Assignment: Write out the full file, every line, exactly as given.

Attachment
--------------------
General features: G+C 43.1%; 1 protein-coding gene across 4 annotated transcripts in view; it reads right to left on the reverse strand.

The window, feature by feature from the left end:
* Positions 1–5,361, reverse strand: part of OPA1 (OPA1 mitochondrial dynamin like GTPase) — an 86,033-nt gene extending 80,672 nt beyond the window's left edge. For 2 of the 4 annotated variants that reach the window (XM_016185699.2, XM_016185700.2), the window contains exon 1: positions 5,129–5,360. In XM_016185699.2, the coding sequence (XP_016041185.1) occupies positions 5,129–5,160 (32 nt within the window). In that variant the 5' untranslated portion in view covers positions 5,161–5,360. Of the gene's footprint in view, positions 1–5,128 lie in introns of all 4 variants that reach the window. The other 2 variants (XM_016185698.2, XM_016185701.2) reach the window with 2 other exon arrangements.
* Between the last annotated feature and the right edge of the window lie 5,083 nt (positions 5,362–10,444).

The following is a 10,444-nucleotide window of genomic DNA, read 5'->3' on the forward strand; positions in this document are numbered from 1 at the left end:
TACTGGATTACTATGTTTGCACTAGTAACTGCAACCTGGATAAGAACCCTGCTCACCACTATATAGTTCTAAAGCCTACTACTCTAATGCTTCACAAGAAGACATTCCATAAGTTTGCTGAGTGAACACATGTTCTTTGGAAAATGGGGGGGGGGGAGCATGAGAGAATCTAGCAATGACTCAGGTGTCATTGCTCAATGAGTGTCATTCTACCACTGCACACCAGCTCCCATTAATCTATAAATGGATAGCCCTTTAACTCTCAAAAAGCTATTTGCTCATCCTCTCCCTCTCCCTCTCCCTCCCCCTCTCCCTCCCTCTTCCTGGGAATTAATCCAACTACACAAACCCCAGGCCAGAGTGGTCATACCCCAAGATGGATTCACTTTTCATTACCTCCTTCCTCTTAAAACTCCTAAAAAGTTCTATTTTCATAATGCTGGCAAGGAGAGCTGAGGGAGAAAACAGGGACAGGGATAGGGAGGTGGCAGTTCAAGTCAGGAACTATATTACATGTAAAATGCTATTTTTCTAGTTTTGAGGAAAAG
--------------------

General features: G+C 43.1%; 1 protein-coding gene across 4 annotated transcripts in view; it reads right to left on the reverse strand.

The window, feature by feature from the left end:
* Positions 1–5,361, reverse strand: part of OPA1 (OPA1 mitochondrial dynamin like GTPase) — an 86,033-nt gene extending 80,672 nt beyond the window's left edge. For 2 of the 4 annotated variants that reach the window (XM_016185699.2, XM_016185700.2), the window contains exon 1: positions 5,129–5,360. In XM_016185699.2, the coding sequence (XP_016041185.1) occupies positions 5,129–5,160 (32 nt within the window). In that variant the 5' untranslated portion in view covers positions 5,161–5,360. Of the gene's footprint in view, positions 1–5,128 lie in introns of all 4 variants that reach the window. The other 2 variants (XM_016185698.2, XM_016185701.2) reach the window with 2 other exon arrangements.
* Between the last annotated feature and the right edge of the window lie 5,083 nt (positions 5,362–10,444).

The following is a 10,444-nucleotide window of genomic DNA, read 5'->3' on the forward strand; positions in this document are numbered from 1 at the left end:
TACTGGATTACTATGTTTGCACTAGTAACTGCAACCTGGATAAGAACCCTGCTCACCACTATATAGTTCTAAAGCCTACTACTCTAATGCTTCACAAGAAGACATTCCATAAGTTTGCTGAGTGAACACATGTTCTTTGGAAAATGGGGGGGGGGGAGCATGAGAGAATCTAGCAATGACTCAGGTGTCATTGCTCAATGAGTGTCATTCTACCACTGCACACCAGCTCCCATTAATCTATAAATGGATAGCCCTTTAACTCTCAAAAAGCTATTTGCTCATCCTCTCCCTCTCCCTCTCCCTCCCCCTCTCCCTCCCTCTTCCTGGGAATTAATCCAACTACACAAACCCCAGGCCAGAGTGGTCATACCCCAAGATGGATTCACTTTTCATTACCTCCTTCCTCTTAAAACTCCTAAAAAGTTCTATTTTCATAATGCTGGCAAGGAGAGCTGAGGGAGAAAACAGGGACAGGGATAGGGAGGTGGCAGTTCAAGTCAGGAACTATATTACATGTAAAATGCTATTTTTCTAGTTTTGAGGAAAAG